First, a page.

She also loves the people.

“It’s become like an extension of my family. You can say you love somebody, and they’ll say it back, and you feel it. You get the most deep and intense hugs. People really truly care.”

Perhaps the biggest difference for her, however, is that she has come to realize that “going to church is just a fraction of your faith. Yes, it’s awesome to have that fellowship and a pastor you can go to. But at the end of the day, it’s about being in constant prayer. I’m always talking to God and asking, ‘Is this your will?’ It’s a constant tug at the heart.”

Agbuya said that on occasion she still goes to mass with her parents. But in contrast to The Rising, she said, it feels too routine and too structured. She was quick to add that if other people find solace in it, she is happy for them. She simply prefers the more modern service.

“Our worship band is awesome,” she said. “I mean, you’re actually at a music venue. You’re feeling the bass; you’re feeling the drums. It’s always a memorable experience.”

None of that resonated with me, on a spiritual level—but after attending services at Wave and The Rising I had a deeper understanding of why it would resonate for many people.

The greater struggle that I faced was when I began discussing specific beliefs. Both Davis and Agbuya, for example, told me that they believe, quite literally, in the story of Adam and Eve.

The Theory of Evolution is “just a story,” Davis said. Nor does he believe in the Big Bang Theory. I observed that, to my mind, neither one is at odds with a belief in God. Indeed, I noted, the description of the Big Bang sounds an awful lot like the description of creation in the first chapter of Genesis. To him, though, these scientific theories suggest that it was all an accident—a suggestion which in turn implies that our lives have no meaning.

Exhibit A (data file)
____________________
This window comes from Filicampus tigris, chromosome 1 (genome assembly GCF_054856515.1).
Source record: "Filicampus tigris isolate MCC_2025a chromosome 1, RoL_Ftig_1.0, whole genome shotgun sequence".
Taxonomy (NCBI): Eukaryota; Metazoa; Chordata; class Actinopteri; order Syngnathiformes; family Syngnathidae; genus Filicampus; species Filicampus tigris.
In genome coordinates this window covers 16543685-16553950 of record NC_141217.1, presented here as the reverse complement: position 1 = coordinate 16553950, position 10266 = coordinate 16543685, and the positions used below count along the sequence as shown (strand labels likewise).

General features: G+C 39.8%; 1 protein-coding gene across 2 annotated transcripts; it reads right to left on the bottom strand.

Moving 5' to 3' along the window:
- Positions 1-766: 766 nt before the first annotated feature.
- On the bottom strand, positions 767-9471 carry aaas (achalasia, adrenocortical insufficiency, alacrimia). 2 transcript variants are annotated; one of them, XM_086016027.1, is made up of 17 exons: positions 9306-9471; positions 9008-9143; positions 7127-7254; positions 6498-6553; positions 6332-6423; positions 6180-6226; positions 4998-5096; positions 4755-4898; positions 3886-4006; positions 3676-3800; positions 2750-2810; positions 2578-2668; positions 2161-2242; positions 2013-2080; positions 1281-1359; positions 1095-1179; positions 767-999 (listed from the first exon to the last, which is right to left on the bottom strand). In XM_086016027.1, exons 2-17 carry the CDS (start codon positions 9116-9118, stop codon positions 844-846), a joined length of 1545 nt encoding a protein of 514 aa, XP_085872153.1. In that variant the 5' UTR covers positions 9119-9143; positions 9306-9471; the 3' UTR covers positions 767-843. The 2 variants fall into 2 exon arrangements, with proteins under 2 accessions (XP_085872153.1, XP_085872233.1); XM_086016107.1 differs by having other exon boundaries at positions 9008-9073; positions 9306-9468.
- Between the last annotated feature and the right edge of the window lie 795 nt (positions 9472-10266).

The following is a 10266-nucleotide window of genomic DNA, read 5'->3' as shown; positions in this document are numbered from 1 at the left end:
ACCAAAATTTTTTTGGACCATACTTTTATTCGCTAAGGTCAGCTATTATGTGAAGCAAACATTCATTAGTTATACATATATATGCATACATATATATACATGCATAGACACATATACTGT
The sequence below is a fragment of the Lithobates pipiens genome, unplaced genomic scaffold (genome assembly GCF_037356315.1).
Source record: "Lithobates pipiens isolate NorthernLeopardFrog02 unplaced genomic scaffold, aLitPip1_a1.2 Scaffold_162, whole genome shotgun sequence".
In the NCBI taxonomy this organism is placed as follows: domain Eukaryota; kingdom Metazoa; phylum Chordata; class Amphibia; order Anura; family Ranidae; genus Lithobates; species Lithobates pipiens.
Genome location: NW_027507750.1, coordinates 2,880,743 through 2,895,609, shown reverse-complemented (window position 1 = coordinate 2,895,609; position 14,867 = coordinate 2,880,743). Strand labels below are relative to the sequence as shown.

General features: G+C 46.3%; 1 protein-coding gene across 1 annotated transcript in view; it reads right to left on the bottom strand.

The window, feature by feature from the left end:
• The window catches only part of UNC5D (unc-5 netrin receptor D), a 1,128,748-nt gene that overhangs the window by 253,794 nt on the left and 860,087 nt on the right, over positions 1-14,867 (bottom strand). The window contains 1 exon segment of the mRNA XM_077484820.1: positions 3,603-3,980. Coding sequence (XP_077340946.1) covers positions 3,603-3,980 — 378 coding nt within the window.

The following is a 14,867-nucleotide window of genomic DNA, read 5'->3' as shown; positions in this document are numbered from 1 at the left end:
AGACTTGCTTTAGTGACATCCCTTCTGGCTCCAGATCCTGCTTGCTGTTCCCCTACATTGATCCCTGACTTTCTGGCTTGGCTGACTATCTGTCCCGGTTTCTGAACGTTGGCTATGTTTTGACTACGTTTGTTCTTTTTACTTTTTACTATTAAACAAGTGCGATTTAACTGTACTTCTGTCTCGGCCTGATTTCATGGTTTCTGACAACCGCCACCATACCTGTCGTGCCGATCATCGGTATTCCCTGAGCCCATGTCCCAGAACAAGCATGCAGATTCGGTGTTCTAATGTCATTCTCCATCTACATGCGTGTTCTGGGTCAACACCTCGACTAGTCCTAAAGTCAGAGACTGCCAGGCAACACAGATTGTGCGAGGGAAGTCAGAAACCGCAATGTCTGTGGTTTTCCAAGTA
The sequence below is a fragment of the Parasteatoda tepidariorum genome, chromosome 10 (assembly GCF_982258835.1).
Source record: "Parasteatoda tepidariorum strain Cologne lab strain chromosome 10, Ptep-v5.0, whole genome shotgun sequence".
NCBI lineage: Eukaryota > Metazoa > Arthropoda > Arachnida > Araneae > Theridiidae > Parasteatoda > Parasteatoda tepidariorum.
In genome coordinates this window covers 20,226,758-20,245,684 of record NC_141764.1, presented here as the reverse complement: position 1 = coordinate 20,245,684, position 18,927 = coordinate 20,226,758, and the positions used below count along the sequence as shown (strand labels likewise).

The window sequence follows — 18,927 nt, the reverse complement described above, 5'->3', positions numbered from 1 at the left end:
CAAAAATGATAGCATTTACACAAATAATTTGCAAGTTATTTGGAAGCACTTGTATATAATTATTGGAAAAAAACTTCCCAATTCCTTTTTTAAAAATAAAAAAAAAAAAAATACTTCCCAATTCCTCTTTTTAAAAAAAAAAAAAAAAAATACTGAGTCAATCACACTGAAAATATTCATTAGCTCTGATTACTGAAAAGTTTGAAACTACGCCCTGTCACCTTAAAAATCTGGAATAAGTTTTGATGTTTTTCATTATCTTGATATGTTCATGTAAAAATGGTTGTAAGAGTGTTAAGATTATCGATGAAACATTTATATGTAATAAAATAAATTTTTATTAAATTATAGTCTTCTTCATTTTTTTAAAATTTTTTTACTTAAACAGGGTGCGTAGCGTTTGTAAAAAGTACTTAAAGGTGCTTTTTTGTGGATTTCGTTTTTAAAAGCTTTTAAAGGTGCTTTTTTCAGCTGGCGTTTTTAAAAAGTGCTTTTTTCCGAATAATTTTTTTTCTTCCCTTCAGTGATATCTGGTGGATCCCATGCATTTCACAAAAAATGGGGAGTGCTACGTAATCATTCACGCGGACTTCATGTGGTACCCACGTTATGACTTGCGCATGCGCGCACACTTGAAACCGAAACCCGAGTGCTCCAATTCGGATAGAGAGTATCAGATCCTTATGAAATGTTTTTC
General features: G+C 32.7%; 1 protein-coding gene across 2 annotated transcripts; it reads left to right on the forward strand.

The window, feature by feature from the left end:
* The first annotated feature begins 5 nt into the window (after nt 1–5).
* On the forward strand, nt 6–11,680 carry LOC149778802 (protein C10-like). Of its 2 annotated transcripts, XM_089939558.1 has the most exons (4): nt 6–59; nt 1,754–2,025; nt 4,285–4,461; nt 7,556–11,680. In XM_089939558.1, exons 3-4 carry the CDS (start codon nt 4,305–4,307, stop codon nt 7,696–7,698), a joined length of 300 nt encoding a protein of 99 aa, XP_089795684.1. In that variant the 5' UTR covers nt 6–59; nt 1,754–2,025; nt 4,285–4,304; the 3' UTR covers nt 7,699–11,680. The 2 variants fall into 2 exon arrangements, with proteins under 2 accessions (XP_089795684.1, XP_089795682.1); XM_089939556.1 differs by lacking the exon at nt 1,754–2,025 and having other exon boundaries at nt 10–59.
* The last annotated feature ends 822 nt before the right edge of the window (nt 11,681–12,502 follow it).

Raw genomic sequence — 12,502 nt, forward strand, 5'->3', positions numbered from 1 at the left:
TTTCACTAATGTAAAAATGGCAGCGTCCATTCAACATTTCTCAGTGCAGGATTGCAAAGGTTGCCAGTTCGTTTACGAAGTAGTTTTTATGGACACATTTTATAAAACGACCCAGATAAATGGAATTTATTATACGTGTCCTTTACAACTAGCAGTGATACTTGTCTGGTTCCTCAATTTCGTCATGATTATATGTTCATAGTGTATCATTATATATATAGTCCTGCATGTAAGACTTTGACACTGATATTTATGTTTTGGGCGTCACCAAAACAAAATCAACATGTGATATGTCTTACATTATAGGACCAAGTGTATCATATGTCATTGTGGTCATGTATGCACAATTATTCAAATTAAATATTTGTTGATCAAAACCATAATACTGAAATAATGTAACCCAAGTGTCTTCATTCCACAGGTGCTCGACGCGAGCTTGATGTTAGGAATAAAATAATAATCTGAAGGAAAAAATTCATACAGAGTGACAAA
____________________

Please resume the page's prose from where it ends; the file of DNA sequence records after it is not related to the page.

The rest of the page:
In a similar way, I had difficulty with Davis’ message on homosexuality, which he explored in a sermon that remains available on the church’s web site. On the one hand, it is strikingly different from the hateful rhetoric employed in some fundamentalist quarters.

“We have a number of gay members and gay married couples at The Rising,” Davis told me, “and they love it.” Moreover, he said, when he was preparing for his sermon on the subject, he made a point of talking with gay people about it beforehand, to get their points of view.

On the other hand, he is firm in his belief that homosexuality is a sin. “I believe,” he said in the aforementioned sermon, “that if you’re gay God is calling you to be celibate.”

How can these two positions possibly be reconciled?

“It’s not my job to change people,” he said. “It’s God’s job to do that. It’s my job to love people.” Moreover, he said, “we are all sinners” and shouldn’t emphasize any one sin over another. By sin, he added, he means simply a “separation from God.”

Striking that balance between openly expressing his belief that homosexuality is a sin, and openly expressing love for people regardless of their sexual orientation, hasn’t pleased everyone. One couple, he said, left the church because they felt he wasn’t strict enough on the subject. Another couple left because they felt he was too harsh.